Friday, May 29, 2009

The Gutter: Endurance Training on the Second Flatiron

I've been doing a bit of endurance training this spring. Not only in terms of trail running, but also for climbing. Over the winter, bouldering dominates with short, powerful moves. However, now I'm trying to get back into alpine shape for the upcoming season, and to do that I have been doing laps at the Gutter.

Located up on the Second Flatiron, the Gutter is an excellent place to build up strength and endurance. At ~80 feet long, this forearm pumping problem will get you breathing hard and searching for your chalk bag in no time. With two cruxes, some real good rests, and a steep, sustained overhang the gutter is one of my favorite places in the spring.
Bouldering at the Gutter on the Second Flatiron
The last time we were there I tried to get a couple pictures, but the place is hard to photograph. As you can tell from the only one that "kinda" turned out, the gutter is a slot that you can either climb "in" or on the "lip" for a range of 12b to 13a roughly.

Shady in the afternoon, I'll probably hit the place up a couple more times before it gets to hot and the higher stuff opens up.

Saturday, May 23, 2009

Boulder Skyline Traverse Trail Run: All the Peaks

In another attempt to get our legs into full mountain running shape, Tara and I decided to hit the Boulder Skyline Traverse. This is perhaps one of the most classic trail running traverse routes along the Colorado front range, and will easily test the leg endurance of any avid trail runner.
Tara running the Boulder Skyline Traverse
The objective is easy: traverse all of the peaks along the Boulder skyline from Boulder Canyon to Eldorado Canyon. This includes Flagstaff, Green Mountain, Bear Mountain, and South Boulder Peak.

The method: Getting a late start (10:20ish AM), we parked the car at Chautaqua and started up the Flagstaff Trail. From the top of Flagstaff, you cruz over to Green Mountain and run up the Saddle Rock/E.M. Greenman trail to the top. From there, you drop down the west side on the Green Bear trail and pick up the Bear Peak West Ridge trail to the summit of Bear. From there, you can traverse south and over to South Boulder Peak. We opted to go back over Bear and down Fern Canyon, then run the Mesa Trail back to the car. Some like to have a second car parked at Eldorado so they don't have to make it an entire loop, but I prefer doing the entire loop.
Bear Peak lost in the distance
The scene: The day started off cold and cloudy. We thought it was going to rain; little did we know that by the end of the run it would be blue skies and sunshine. The only people we encountered were on the summit of Bear and on the way down Fern. Otherwise, it was an amazing way to see the city of Boulder and the plains beyond as you run over 5 peaks in a spectacular setting.
Boulder Skyline Traverse Trail Run
The Stats: As with most trail runs, the numbers don't do it justice. From what I can gather, the route we did is only around 12 miles and 6,000 feet of climbing. Your quads will think you did double...

Monday, May 18, 2009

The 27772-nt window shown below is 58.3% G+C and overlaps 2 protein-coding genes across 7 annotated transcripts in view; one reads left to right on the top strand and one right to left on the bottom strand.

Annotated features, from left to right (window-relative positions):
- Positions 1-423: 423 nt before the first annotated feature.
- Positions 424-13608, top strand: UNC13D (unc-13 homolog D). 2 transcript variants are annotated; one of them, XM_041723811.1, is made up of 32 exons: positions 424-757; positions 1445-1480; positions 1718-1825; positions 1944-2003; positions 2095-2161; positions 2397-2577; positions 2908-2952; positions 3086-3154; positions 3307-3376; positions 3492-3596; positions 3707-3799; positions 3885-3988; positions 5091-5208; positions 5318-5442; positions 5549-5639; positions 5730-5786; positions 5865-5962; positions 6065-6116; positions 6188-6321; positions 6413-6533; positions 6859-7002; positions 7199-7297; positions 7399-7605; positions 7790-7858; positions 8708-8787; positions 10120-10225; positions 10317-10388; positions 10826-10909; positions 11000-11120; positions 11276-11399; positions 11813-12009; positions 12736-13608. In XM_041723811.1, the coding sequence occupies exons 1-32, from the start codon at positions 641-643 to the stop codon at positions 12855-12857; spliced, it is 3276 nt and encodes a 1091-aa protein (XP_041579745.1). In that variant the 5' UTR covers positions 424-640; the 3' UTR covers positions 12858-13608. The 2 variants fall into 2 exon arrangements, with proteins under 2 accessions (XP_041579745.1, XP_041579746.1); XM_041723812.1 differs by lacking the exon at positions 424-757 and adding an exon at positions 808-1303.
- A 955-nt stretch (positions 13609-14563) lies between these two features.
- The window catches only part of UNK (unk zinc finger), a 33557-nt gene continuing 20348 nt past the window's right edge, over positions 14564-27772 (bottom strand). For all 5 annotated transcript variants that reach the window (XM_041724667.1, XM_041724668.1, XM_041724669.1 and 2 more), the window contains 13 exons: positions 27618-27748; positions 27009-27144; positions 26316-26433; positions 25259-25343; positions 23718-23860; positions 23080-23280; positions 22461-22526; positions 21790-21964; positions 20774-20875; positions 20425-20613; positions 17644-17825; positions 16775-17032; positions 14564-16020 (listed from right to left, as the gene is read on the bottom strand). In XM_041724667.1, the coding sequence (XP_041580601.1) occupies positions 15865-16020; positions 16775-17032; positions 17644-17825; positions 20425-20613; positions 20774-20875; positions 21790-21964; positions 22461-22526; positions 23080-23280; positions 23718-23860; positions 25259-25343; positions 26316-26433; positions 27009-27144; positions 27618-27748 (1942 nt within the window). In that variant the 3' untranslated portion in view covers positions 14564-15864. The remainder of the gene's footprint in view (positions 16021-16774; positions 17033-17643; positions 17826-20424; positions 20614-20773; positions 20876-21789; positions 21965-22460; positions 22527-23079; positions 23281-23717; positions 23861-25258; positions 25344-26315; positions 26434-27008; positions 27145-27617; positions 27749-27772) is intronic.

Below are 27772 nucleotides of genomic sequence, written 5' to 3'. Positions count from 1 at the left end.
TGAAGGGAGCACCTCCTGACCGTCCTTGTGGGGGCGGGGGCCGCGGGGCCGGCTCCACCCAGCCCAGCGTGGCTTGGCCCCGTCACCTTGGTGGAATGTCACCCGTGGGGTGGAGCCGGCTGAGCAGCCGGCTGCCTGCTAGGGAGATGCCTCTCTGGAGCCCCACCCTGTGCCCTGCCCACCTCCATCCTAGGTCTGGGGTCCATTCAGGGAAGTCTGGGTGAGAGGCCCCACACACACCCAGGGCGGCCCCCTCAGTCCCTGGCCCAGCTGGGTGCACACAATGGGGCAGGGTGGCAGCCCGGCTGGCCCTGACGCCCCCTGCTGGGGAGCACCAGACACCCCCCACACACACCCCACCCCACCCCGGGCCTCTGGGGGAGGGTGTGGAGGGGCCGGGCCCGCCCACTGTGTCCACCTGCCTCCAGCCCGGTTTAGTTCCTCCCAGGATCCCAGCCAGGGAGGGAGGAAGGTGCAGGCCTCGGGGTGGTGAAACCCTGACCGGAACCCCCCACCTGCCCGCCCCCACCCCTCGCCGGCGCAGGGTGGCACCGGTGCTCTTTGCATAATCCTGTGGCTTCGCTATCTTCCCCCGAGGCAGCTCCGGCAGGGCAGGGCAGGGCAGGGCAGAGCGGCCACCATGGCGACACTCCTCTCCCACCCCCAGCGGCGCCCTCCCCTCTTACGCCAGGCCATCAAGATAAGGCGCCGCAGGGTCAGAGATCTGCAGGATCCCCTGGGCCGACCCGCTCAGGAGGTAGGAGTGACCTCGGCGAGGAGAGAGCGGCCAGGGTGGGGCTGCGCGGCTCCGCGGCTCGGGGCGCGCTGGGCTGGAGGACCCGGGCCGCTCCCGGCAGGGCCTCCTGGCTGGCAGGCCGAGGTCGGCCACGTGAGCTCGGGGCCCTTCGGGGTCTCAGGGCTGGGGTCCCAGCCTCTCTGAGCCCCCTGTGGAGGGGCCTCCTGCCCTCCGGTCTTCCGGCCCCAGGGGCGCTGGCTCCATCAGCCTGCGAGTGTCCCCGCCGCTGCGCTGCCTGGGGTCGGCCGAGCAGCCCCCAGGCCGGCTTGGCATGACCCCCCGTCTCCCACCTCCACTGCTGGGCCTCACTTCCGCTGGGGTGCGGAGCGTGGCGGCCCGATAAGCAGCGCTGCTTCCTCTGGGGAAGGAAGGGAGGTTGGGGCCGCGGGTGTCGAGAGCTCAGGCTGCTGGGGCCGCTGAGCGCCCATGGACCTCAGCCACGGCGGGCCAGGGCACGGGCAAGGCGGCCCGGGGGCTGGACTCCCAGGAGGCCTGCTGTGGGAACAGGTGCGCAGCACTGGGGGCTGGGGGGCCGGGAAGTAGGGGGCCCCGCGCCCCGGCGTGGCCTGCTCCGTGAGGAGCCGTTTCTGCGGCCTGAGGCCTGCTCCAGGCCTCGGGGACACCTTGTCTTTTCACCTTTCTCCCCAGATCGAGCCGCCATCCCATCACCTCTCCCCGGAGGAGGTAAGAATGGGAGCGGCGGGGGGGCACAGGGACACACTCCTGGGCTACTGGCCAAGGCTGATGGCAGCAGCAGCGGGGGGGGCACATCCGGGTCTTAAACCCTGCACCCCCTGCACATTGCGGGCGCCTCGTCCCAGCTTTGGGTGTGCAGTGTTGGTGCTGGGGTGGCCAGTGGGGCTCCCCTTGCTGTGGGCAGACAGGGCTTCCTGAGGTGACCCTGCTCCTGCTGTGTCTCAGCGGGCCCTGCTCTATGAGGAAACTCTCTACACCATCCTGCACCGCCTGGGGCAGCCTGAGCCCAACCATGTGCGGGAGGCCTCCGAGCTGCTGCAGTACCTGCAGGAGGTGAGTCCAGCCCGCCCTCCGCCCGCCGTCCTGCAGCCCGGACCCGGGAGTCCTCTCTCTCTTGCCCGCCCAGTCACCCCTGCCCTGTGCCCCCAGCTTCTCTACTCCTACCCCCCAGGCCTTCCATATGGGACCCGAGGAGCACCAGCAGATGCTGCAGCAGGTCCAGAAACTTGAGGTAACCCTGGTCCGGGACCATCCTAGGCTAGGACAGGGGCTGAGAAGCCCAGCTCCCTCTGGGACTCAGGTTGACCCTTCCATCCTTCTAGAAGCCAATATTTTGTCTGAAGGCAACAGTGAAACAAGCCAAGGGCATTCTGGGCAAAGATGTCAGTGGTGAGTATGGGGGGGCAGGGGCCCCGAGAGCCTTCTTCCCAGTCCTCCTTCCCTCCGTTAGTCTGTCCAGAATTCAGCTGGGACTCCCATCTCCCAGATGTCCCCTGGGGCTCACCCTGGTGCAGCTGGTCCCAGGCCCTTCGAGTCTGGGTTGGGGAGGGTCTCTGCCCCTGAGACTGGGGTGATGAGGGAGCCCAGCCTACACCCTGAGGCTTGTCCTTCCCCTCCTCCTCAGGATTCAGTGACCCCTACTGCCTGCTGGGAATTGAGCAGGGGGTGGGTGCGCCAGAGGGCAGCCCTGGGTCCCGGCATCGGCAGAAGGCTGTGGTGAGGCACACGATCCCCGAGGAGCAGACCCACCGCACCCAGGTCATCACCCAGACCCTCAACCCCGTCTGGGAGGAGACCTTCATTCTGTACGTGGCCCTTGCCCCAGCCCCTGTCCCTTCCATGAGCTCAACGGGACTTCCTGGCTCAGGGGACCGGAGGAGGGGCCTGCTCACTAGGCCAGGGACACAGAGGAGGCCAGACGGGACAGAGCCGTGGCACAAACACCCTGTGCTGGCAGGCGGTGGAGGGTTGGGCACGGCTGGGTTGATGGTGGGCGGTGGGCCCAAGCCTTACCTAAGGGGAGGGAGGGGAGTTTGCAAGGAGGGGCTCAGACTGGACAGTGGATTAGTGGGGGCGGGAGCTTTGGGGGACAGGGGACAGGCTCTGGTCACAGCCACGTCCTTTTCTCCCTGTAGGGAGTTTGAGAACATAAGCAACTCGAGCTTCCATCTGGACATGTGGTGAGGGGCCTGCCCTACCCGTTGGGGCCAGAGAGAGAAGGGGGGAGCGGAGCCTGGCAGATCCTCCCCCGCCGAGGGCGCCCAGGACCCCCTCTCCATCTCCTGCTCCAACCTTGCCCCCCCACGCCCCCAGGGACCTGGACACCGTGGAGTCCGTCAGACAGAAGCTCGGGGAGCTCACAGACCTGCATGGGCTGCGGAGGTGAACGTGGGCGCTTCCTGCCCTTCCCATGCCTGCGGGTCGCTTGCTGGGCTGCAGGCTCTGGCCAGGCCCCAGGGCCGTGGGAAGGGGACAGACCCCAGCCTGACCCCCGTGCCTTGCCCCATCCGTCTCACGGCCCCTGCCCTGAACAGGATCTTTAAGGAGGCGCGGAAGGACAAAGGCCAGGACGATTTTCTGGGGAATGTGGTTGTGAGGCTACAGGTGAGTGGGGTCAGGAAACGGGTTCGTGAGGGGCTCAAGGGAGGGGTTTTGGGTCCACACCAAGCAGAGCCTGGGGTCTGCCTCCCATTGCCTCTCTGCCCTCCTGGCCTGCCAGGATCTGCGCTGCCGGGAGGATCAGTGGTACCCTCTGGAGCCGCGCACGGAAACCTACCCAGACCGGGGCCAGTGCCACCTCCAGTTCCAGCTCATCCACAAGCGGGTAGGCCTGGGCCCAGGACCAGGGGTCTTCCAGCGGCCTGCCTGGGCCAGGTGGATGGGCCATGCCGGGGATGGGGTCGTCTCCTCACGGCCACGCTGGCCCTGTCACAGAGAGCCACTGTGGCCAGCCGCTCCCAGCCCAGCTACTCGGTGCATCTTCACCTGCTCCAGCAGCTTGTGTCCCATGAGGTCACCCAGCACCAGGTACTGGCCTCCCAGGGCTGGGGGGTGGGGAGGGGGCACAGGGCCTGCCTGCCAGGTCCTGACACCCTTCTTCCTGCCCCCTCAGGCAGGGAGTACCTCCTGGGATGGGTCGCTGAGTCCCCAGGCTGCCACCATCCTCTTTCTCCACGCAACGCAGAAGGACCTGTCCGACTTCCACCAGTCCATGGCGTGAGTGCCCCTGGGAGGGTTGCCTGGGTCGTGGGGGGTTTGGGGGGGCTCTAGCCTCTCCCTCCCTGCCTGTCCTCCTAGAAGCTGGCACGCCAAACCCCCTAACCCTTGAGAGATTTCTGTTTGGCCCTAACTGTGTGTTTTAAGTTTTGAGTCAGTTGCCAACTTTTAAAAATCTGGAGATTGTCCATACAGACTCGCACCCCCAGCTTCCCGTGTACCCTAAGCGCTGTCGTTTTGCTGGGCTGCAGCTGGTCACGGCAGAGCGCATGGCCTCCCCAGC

Mid-Winter Laps: Telemark Skiing Switch, Jumps, and Backcountry Video

Well, today we hit the high 80s mark on the thermometer. That means the spring snowpack is going to melt out really fast again this spring. Seems to be happening more and more: we get a good snow pack built up in March and April to only have it melt out by the end of May. Growing up I remember when it would last well into June and sometimes even into July. No worries, just means a longer season running peaks...

However, in honor (or remembrance) of this past winter, we put together another fun little telemark video of some highlights from the season. Nothing spectacular, but I think the film goes well with the sound. If nothing else, this video will keep the snow stoke going through those hot summer days to come.

It has all the usual antics: switch, 180 switch, backcountry telemarking, and some drops and jumps. Let's hope this summer is not a roaster like last year...

Thursday, May 14, 2009

Early Season High Altitude Trail Running: Rollins Pass Road

We went up to see how the trails were melting out and how the high-altitude running was shaping up for the season. Although it is a little early, along the Colorado front range there are some spots that melt out early and allow you to get in some excellent high-altitude running.
Snow blocking access to the road
We thought we would check out the Tolland Road (also called Mammoth Gulch Road), as that is often melted out early and allows for some good elevation gain: going from ~10,000 up to ~12,00 at Kingston Peak. However, there was still a little too much snow to get any real distance in, so we opted for Plan B: Rollins Pass Road.

Now, this is usually not my favorite, as high clearance cars are allowed to drive on this in the summer (although there are several spots now that require 4-wheel drive to navigate), but we wanted to get in some high-altitude miles on our legs and lungs. Luckily, the road was still blocked at the beginning by a huge snowbank, so there was no one on it.
Tara running Rollins Pass road for Colorado altitude training
The road gently climbs for around 10 miles one way, allowing you to really put in some good distance above 10,000 feet. Currently there are two large snow sections that you have to cross, but otherwise the running was dry and clear.